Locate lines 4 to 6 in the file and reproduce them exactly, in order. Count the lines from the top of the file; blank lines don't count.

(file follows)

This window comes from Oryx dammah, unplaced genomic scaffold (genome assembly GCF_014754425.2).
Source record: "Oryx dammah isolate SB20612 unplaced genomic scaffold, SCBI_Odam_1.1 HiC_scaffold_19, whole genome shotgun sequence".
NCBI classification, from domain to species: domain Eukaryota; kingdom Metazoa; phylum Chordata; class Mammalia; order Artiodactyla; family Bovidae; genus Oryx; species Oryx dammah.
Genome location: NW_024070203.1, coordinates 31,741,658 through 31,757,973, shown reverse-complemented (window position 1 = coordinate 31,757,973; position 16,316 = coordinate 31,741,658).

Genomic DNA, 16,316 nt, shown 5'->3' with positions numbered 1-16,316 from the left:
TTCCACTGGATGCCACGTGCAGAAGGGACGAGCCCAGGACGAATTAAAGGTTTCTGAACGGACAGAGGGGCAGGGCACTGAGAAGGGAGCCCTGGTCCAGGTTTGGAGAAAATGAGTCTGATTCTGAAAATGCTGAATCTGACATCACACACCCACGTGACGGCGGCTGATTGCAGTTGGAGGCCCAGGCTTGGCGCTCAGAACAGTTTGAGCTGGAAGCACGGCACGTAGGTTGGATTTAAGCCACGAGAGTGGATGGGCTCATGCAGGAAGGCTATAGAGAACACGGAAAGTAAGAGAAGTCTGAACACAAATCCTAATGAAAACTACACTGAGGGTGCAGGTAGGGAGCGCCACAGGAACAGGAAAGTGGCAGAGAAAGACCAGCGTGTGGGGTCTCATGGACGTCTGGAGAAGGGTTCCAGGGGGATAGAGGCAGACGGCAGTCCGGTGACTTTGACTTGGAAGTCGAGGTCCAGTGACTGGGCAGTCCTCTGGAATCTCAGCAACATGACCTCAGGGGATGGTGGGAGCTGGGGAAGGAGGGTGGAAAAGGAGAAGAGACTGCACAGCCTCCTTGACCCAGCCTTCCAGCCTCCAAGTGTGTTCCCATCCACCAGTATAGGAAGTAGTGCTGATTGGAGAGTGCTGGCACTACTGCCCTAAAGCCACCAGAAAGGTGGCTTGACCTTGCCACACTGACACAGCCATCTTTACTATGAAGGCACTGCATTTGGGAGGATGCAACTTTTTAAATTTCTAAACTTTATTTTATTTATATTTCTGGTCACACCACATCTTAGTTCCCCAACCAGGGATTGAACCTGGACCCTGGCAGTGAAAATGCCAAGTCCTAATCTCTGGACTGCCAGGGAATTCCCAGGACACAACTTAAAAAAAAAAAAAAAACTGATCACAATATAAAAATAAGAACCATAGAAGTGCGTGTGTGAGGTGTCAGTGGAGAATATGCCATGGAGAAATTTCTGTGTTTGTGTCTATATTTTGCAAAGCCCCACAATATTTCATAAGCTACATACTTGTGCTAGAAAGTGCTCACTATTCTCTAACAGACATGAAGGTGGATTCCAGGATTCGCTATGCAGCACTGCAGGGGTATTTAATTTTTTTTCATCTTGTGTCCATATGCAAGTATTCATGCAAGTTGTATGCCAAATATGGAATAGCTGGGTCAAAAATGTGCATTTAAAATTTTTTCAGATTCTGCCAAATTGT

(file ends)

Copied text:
Genome location: NW_024070203.1, coordinates 31,741,658 through 31,757,973, shown reverse-complemented (window position 1 = coordinate 31,757,973; position 16,316 = coordinate 31,741,658).

Genomic DNA, 16,316 nt, shown 5'->3' with positions numbered 1-16,316 from the left:
TTCCACTGGATGCCACGTGCAGAAGGGACGAGCCCAGGACGAATTAAAGGTTTCTGAACGGACAGAGGGGCAGGGCACTGAGAAGGGAGCCCTGGTCCAGGTTTGGAGAAAATGAGTCTGATTCTGAAAATGCTGAATCTGACATCACACACCCACGTGACGGCGGCTGATTGCAGTTGGAGGCCCAGGCTTGGCGCTCAGAACAGTTTGAGCTGGAAGCACGGCACGTAGGTTGGATTTAAGCCACGAGAGTGGATGGGCTCATGCAGGAAGGCTATAGAGAACACGGAAAGTAAGAGAAGTCTGAACACAAATCCTAATGAAAACTACACTGAGGGTGCAGGTAGGGAGCGCCACAGGAACAGGAAAGTGGCAGAGAAAGACCAGCGTGTGGGGTCTCATGGACGTCTGGAGAAGGGTTCCAGGGGGATAGAGGCAGACGGCAGTCCGGTGACTTTGACTTGGAAGTCGAGGTCCAGTGACTGGGCAGTCCTCTGGAATCTCAGCAACATGACCTCAGGGGATGGTGGGAGCTGGGGAAGGAGGGTGGAAAAGGAGAAGAGACTGCACAGCCTCCTTGACCCAGCCTTCCAGCCTCCAAGTGTGTTCCCATCCACCAGTATAGGAAGTAGTGCTGATTGGAGAGTGCTGGCACTACTGCCCTAAAGCCACCAGAAAGGTGGCTTGACCTTGCCACACTGACACAGCCATCTTTACTATGAAGGCACTGCATTTGGGAGGATGCAACTTTTTAAATTTCTAAACTTTATTTTATTTATATTTCTGGTCACACCACATCTTAGTTCCCCAACCAGGGATTGAACCTGGACCCTGGCAGTGAAAATGCCAAGTCCTAATCTCTGGACTGCCAGGGAATTCCCAGGACACAACTTAAAAAAAAAAAAAAAACTGATCACAATATAAAAATAAGAACCATAGAAGTGCGTGTGTGAGGTGTCAGTGGAGAATATGCCATGGAGAAATTTCTGTGTTTGTGTCTATATTTTGCAAAGCCCCACAATATTTCATAAGCTACATACTTGTGCTAGAAAGTGCTCACTATTCTCTAACAGACATGAAGGTGGATTCCAGGATTCGCTATGCAGCACTGCAGGGGTATTTAATTTTTTTTCATCTTGTGTCCATATGCAAGTATTCATGCAAGTTGTATGCCAAATATGGAATAGCTGGGTCAAAAATGTGCATTTAAAATTTTTTCAGATTCTGCCAAATTGT